The Wireless for Communities (W4C) programme in Nepal

The W4C programme in Nepal was launched in the aftermath of the Gorkha Earthquake in April 2015, in partnership with the Nepal Wireless Networking Project, an initiative of Mahabir Pun, awardee of the Magsaysay Award and Internet Society’s Jonathan B. Postel Service Award.

Overview and approach

Photos by Nepal Wireless Networking Project

Site selection

The Nepal Wireless Networking Project was leading the restoration of information and communication technology systems in grassroots communities after the Gorkha Earthquake. The team travelled to devastated areas, at times by motorbike or on foot to survey rural towns, noting down the GPS coordinates of damaged schools, mobile towers and other infrastructure. The data that the team collected was used to draft a preliminary implementation plan for wireless network rollout, in consultation with the management committees of the local villages, health centres and schools.

All of the sites chosen are remote villages, with the population deriving much of their income from subsistence farming. Cut off from the national power grid, some villages draw electricity from community-built micro-hydrogenerators, while others have basic solar power systems. While increased mobile network coverage has made 2G and 3G Internet service available to urban and peri-urban areas, and WiMax to some rural communities, the villages chosen have not had access to broadband Internet prior to the W4C programme.

Capacity Building

A series of technical and digital literacy workshops were held from the first day and throughout the network deployment period, to not only enable community members to use the Internet meaningfully, but also to keep the wireless networks running smoothly without much need for external assistance.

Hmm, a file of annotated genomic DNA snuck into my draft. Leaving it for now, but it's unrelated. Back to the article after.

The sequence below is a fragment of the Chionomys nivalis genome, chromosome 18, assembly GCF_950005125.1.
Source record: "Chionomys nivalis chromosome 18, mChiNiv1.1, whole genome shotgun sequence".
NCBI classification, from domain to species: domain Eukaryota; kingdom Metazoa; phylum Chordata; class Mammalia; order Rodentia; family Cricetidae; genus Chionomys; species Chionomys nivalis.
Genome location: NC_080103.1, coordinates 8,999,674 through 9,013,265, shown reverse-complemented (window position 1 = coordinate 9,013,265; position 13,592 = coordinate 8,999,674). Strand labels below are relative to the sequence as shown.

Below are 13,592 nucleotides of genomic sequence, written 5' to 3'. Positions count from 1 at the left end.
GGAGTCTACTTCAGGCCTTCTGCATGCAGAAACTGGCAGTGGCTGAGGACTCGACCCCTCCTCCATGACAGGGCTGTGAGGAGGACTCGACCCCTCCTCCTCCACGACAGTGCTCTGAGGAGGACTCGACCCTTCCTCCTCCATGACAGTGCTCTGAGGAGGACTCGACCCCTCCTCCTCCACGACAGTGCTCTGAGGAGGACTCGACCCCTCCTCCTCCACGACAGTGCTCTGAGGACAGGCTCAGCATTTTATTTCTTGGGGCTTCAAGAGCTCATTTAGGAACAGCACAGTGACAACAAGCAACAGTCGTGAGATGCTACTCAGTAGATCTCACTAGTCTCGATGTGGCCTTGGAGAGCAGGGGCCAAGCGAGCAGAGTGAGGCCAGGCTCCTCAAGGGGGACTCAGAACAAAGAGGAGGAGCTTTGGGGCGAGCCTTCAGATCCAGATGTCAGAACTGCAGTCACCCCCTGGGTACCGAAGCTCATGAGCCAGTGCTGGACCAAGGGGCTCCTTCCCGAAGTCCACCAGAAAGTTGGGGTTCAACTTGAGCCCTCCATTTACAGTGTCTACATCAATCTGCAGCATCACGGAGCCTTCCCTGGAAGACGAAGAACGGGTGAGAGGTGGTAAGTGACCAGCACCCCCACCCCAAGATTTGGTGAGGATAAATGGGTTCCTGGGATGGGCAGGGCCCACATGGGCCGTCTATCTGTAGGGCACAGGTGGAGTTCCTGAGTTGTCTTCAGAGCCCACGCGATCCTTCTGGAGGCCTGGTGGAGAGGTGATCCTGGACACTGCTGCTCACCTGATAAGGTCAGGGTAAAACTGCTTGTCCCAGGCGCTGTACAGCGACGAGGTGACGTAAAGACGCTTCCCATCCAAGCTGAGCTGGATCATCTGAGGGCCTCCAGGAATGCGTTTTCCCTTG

Achievements and impact

In the first phase, the programme built wireless networks, all powered by solar panels, and connected 12 schools and 3 health clinics in 14 villages in Gorkha, Lamjung and Sindhupalchok districts. The community clinics are now connected to the Kathmandu Model Hospital, which provides telemedicine services to rural areas.

Shared devices were provided to some of the access points to aid Internet adoption in the target communities – health clinics in Barpak and Bhichuk were furnished with a laptop each, while several newly connected schools were given six low-powered personal computers. The latter function as servers for Nepalese-language educational content and an e-library of 7,000 books developed by Open Learning Exchange Nepal. Gorkha Foundation, a US-based non-profit run by Nepali expatriates from Gorkha has pledged to donate 10 computers each to 25 schools in the Gorkha district.

To encourage technical and scientific innovation among youth, the W4C programme established Rural Innovation Labs in three of the villages. These labs provide mechanical and electronic tools, as well as the space for community members to build and experiment with technology.

The W4C programme in Nepal is planning for the next phase to expand the programme and work with targeted communities to introduce relevant online content and services. The plan is to build the community’s capacity to use the Internet for e-agriculture, e-banking, e-learning, e-health and rural innovation.


The Nepal Wireless Networking Project was licensed by the Nepal Telecommunication Authority to deploy wireless networks and provide Internet services to rural areas in the country. This contributed greatly to the rapid establishment of wireless networks in the targeted villages, with minimal bureaucratic hurdles. Various partners also had a hand in the rollout, including WorldLink Communications that helped with installing the Wi-Fi hot spots and the network management server, and provided discounted Internet bandwidth. Lumbini Net, assisted in laying out the backhaul line in Gorkha. The local community, which owns an FM radio station in Satipipal, lent its tower to the W4C programme to establish a base station on its premises free of charge.